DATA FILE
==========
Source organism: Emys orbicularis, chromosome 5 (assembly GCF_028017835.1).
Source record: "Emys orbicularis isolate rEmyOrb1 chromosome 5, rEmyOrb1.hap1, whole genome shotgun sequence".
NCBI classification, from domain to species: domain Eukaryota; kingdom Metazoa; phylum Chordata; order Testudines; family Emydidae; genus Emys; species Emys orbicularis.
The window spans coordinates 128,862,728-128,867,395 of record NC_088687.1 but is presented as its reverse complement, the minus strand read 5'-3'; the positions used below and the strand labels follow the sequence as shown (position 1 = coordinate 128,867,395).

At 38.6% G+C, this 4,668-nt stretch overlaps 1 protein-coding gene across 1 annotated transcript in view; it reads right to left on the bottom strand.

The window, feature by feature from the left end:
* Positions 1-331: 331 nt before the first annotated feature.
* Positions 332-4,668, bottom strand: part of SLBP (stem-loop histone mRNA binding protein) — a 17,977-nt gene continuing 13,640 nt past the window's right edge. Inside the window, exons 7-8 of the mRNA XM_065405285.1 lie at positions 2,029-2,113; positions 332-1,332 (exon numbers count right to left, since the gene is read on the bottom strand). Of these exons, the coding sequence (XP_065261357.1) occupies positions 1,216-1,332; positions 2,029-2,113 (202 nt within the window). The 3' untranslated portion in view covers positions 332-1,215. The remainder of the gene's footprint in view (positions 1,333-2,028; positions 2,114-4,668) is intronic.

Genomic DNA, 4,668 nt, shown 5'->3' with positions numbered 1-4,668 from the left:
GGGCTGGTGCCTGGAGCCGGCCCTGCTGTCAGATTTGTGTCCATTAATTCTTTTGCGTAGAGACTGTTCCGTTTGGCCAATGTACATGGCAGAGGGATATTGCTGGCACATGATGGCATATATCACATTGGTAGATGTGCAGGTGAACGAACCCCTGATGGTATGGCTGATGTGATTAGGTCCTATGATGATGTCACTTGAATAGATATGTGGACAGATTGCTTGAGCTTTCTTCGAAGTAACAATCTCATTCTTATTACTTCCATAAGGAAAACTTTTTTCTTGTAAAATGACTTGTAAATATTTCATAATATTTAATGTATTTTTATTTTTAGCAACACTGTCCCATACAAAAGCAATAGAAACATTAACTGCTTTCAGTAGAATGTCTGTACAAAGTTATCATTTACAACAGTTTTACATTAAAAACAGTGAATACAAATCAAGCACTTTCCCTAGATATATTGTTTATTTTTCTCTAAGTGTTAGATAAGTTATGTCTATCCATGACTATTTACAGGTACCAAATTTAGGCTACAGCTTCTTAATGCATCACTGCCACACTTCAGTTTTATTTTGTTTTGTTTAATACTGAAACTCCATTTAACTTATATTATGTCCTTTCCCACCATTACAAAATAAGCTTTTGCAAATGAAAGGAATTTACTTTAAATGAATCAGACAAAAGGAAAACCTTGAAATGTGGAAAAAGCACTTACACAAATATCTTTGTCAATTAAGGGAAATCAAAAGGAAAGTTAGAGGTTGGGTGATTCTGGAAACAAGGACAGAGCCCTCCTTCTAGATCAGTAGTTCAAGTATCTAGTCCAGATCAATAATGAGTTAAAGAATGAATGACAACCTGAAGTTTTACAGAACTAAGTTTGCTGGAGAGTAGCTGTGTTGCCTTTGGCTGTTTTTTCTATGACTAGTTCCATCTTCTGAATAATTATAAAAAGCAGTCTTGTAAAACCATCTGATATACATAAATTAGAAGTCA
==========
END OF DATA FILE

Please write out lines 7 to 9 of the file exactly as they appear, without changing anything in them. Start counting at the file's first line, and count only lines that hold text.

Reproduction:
* Positions 1-331: 331 nt before the first annotated feature.
* Positions 332-4,668, bottom strand: part of SLBP (stem-loop histone mRNA binding protein) — a 17,977-nt gene continuing 13,640 nt past the window's right edge. Inside the window, exons 7-8 of the mRNA XM_065405285.1 lie at positions 2,029-2,113; positions 332-1,332 (exon numbers count right to left, since the gene is read on the bottom strand). Of these exons, the coding sequence (XP_065261357.1) occupies positions 1,216-1,332; positions 2,029-2,113 (202 nt within the window). The 3' untranslated portion in view covers positions 332-1,215. The remainder of the gene's footprint in view (positions 1,333-2,028; positions 2,114-4,668) is intronic.

Genomic DNA, 4,668 nt, shown 5'->3' with positions numbered 1-4,668 from the left: